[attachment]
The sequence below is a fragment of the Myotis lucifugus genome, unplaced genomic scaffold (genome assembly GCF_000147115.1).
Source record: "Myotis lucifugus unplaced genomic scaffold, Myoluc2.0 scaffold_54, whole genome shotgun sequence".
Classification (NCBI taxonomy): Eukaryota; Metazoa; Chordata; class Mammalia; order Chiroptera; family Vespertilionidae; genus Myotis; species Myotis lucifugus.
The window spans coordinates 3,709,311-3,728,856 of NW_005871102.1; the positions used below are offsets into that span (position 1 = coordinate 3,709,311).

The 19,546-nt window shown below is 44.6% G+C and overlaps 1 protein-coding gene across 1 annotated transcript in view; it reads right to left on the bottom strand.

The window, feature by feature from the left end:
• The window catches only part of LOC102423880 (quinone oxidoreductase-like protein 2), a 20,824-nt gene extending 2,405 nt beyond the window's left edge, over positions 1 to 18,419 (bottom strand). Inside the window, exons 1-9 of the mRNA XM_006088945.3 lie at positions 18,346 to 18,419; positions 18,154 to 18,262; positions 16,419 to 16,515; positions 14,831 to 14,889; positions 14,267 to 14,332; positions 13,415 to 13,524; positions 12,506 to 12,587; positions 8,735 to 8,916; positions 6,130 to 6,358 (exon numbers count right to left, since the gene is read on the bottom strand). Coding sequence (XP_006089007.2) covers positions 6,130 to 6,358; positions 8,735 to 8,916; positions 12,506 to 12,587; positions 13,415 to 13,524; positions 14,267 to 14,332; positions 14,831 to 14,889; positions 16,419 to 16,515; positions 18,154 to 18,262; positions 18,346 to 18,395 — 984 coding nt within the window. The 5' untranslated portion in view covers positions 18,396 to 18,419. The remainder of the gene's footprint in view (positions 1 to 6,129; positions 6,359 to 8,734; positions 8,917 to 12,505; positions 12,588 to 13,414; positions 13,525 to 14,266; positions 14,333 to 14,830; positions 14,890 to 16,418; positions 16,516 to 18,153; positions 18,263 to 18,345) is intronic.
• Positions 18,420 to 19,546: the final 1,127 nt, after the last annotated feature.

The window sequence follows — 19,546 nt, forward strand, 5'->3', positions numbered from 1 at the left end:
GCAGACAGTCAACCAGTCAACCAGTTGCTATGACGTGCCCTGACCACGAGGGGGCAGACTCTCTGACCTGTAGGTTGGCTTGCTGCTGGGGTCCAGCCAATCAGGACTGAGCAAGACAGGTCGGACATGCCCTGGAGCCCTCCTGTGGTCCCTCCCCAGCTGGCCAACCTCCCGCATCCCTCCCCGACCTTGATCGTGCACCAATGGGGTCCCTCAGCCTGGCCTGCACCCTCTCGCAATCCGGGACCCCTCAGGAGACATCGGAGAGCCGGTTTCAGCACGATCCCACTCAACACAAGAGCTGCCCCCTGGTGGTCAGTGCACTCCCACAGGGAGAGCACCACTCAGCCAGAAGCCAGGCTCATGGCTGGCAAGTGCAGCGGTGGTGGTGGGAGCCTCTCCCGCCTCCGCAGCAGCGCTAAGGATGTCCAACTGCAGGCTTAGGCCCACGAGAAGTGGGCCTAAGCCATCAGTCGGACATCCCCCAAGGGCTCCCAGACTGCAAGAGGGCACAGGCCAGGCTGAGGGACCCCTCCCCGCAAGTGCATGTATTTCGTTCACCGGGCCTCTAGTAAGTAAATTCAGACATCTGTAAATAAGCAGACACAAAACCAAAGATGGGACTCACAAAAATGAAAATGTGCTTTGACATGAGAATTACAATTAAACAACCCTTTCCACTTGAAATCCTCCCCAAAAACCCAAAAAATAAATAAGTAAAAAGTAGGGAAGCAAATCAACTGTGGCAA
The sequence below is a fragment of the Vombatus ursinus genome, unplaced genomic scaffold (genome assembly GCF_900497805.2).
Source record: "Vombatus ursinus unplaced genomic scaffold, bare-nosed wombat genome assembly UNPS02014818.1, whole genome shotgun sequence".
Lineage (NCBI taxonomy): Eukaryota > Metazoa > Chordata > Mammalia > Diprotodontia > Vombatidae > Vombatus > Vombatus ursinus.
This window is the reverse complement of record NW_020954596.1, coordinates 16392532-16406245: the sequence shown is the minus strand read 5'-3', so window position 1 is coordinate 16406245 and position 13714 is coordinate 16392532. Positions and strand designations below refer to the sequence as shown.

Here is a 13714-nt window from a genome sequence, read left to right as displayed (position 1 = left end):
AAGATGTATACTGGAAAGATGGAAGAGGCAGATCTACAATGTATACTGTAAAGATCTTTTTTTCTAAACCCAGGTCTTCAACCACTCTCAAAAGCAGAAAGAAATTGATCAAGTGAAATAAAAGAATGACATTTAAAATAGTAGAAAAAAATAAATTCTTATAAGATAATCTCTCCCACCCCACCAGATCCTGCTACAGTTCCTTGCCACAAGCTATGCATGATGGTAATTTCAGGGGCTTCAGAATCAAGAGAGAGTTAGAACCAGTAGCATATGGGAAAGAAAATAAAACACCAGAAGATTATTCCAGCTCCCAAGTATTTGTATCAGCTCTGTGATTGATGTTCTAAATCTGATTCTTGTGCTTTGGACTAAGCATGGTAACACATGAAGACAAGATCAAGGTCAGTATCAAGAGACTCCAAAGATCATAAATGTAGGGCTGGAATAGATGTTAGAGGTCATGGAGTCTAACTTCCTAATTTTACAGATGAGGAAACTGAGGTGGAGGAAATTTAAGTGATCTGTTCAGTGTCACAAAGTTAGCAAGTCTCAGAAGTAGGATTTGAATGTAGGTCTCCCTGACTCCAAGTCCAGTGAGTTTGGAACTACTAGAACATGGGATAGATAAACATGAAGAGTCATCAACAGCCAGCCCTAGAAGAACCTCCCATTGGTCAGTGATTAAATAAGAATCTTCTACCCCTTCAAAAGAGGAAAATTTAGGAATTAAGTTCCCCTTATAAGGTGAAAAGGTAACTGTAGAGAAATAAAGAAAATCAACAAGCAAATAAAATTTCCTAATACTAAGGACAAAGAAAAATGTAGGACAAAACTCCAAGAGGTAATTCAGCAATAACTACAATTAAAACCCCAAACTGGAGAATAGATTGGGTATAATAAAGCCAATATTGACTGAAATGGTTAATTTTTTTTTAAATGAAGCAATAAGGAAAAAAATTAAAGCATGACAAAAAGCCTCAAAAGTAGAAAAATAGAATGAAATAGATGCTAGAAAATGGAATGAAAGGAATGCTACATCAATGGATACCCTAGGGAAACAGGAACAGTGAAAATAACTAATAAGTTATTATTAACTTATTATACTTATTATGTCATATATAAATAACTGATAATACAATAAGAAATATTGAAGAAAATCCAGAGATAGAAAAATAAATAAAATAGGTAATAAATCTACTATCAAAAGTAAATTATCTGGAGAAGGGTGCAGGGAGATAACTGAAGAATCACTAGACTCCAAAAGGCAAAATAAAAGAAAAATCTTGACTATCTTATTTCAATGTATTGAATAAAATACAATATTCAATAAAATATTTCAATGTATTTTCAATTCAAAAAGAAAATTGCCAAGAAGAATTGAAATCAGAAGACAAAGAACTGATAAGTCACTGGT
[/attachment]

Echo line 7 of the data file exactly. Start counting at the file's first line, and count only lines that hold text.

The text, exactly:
• The window catches only part of LOC102423880 (quinone oxidoreductase-like protein 2), a 20,824-nt gene extending 2,405 nt beyond the window's left edge, over positions 1 to 18,419 (bottom strand). Inside the window, exons 1-9 of the mRNA XM_006088945.3 lie at positions 18,346 to 18,419; positions 18,154 to 18,262; positions 16,419 to 16,515; positions 14,831 to 14,889; positions 14,267 to 14,332; positions 13,415 to 13,524; positions 12,506 to 12,587; positions 8,735 to 8,916; positions 6,130 to 6,358 (exon numbers count right to left, since the gene is read on the bottom strand). Coding sequence (XP_006089007.2) covers positions 6,130 to 6,358; positions 8,735 to 8,916; positions 12,506 to 12,587; positions 13,415 to 13,524; positions 14,267 to 14,332; positions 14,831 to 14,889; positions 16,419 to 16,515; positions 18,154 to 18,262; positions 18,346 to 18,395 — 984 coding nt within the window. The 5' untranslated portion in view covers positions 18,396 to 18,419. The remainder of the gene's footprint in view (positions 1 to 6,129; positions 6,359 to 8,734; positions 8,917 to 12,505; positions 12,588 to 13,414; positions 13,525 to 14,266; positions 14,333 to 14,830; positions 14,890 to 16,418; positions 16,516 to 18,153; positions 18,263 to 18,345) is intronic.